With three groups now looking hard at Alpha Centauri for planets, let’s hope our nearest stars don’t do for us what Gliese 581 has. First we had a habitable planet in Gl 581c, then we didn’t. Then Gl 581d looked a bit promising, and may skirt the outer edges of the habitable zone, although the jury is still out. Gl 581g looked to be the winner, the fabled ‘Goldilocks’ planet, but now the evidence for it seems weak and its existence is called very much into doubt. Gl 581 keeps dealing out winners and then calling them back, a frustrating period for all concerned.

What we’d like to find at Alpha Centauri, then, is something unambiguous. But while we wait for answers, the issue of how planets form in close binary systems like Alpha Centauri is under the microscope. Centauri A and B have a mean separation of 23 AU, closing to within 11.2 AU (think of another star as close to ours as Saturn) and receding up to 35.6 AU (roughly Pluto’s distance). Proxima is much further out at 13,000 AU and is the nearest individual star to the Sun. We know there are feasible planetary orbits around Centauri A and B. The question is how small, rocky worlds might form in this environment in the first place.

Image: Apparent and true orbits of Alpha Centauri. Motion is shown from the A component against the relative orbital motion of the B component. The apparent orbit (thin ellipse) is the shape of the orbit as seen by the observer on Earth. The true orbit is the shape of the orbit viewed perpendicular to the plane of the orbital motion. Credit: Wikimedia Commons.

Growing Planetesimals Out of the Dust

We saw yesterday that the initial phases of planet formation are at issue. In the core accretion model, planetesimals form from a dust disk and, through a series of collisions, eventually form into planetary embryos. Much remains to be learned about the transition from dust to planetesimal, as well as the planetesimal collision stage. A new paper by Ji-Wei Xie (Nanjing University) et al. looks at the transition between planetesimal formation and the beginning of the collisions between them, a period the paper refers to as the ‘snowball phase.’

Where this departs from older work is that many earlier scenarios for growing planetesimals start with the planetesimals in place and go from there. The new paper questions this approach, positing the snowball phase as a transition period when isolated planetesimals exist in a disk where most of the mass is still in the form of dust grains:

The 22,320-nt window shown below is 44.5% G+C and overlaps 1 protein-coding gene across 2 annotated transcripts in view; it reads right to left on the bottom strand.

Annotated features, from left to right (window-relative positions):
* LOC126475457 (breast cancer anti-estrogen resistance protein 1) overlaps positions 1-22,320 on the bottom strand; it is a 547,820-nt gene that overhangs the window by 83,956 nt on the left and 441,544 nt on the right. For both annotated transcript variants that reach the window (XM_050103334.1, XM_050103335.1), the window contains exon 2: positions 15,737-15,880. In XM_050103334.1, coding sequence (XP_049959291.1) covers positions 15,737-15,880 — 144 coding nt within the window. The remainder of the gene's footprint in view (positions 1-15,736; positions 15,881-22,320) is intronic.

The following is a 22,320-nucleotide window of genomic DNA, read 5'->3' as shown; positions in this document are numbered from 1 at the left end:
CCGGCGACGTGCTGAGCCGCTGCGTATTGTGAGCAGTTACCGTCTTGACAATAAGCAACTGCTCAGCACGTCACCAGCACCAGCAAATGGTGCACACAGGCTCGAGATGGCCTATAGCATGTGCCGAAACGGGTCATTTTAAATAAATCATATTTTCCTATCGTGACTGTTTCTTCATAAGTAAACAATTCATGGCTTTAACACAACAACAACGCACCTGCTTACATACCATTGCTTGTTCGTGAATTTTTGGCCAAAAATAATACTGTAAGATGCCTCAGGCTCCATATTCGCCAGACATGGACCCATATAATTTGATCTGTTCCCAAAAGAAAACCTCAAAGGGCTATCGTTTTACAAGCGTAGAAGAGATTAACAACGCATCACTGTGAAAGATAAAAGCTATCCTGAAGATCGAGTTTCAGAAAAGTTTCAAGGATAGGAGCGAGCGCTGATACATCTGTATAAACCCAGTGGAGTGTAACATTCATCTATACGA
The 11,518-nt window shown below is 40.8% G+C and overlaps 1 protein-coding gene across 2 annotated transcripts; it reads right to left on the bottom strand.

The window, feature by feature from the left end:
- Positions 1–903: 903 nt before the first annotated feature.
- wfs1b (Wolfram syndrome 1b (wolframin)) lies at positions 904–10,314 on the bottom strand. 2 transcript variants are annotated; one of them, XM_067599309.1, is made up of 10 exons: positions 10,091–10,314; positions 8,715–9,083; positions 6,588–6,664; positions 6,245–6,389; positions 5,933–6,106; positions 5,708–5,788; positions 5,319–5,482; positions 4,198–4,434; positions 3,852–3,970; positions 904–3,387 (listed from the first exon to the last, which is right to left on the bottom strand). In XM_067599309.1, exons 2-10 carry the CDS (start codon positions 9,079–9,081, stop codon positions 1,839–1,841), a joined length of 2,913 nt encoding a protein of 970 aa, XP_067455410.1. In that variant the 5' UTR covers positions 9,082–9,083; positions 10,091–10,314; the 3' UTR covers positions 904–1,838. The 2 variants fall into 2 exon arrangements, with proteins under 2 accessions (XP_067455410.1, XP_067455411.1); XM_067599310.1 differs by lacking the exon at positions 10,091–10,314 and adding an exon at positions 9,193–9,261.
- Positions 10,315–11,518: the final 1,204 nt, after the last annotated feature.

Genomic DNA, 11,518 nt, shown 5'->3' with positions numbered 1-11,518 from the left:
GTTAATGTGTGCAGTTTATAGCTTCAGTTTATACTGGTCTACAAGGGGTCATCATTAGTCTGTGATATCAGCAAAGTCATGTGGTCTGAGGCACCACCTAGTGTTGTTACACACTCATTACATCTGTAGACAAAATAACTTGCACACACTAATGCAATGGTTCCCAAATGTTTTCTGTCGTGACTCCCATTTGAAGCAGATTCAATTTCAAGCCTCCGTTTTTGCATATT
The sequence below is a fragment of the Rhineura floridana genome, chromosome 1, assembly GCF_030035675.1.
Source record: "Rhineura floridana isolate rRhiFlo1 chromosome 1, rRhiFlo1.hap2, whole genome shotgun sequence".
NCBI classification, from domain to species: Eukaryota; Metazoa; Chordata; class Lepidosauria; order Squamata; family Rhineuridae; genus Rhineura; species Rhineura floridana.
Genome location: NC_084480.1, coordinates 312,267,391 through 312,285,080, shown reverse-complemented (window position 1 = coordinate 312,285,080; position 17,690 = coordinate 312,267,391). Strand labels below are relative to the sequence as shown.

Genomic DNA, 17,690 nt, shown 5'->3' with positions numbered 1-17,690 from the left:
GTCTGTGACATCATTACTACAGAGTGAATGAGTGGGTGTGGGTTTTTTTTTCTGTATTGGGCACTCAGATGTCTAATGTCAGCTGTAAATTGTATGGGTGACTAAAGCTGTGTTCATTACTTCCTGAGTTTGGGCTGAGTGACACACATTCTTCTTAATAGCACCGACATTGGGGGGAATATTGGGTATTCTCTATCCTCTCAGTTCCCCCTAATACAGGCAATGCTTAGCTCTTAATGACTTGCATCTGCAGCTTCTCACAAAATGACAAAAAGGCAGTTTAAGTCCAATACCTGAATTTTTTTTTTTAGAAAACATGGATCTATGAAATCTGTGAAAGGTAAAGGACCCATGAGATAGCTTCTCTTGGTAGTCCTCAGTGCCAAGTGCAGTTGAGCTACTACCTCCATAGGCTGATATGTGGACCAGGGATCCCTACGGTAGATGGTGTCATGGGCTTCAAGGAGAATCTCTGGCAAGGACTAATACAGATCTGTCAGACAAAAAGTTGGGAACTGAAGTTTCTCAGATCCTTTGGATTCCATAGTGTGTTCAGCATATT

We outline a new growth mode, which dominates during this early phase, during which planetesimals experience negligible gravitational or collisional interactions with one another, and grow mainly (or solely) via the accretion of dust or ice that they sweep up?in the manner of a rolling snowball. In this paper, we refer to this dust-fueled planetesimal growth phase as the “snowball” growth phase.

What the paper finds is that in close binaries, snowball growth overcomes a key problem, that high impact velocities prevent kilometer-sized planetesimals from growing into planetary embryos:

Indeed, this dynamically excited environment, which is hostile to mutual planetesimal accretion, is on the contrary favorable to growth by dust sweeping. If efficient enough, snowball growth allows planetesimals to grow large enough, 50-100 km, to be protected from mutually destructive impacts.

Viable Planetary Growth Around Close Binaries

Going from planetesimals to planetary cores, then, becomes a viable process once the objects are large enough (the 50 to 100 kilometers mentioned above) to survive high speed collisions. The ‘snowball’ model allows the planetesimals time to grow through the accretion of ice and dust that is swept up in the manner of a rolling snowball. Snowball growth as defined here begins with the formation of the first planetesimal and ends when planetesimal collisions become the dominant growth mode. The paper derives the snowball growth rate, shows how long it will last, and considers how the planetesimals can grow around single stars and binaries.

All of this winds up looking promising for environments like Alpha Centauri, and again, its scenario is possible because the authors are defining a growth phase where the planetesimals are emerging from the dust disk but are still sparse — not yet in an era of mutual planetesimal annihilation — growing by sweeping up dust in the protoplanetary disk. Snowball growth is a mechanism that, the authors point out, needs more detailed studies to improve its modeling. I suspect that before we get too far along in that process, we’ll have news from our planet hunting teams about the presence (or lack of same) of planets around Centauri A and B.

The paper is Ji-Wei Xie et al., “From Dust To Planetesimal: The Snowball Phase?” accepted by The Astrophysical Journal and available as a preprint.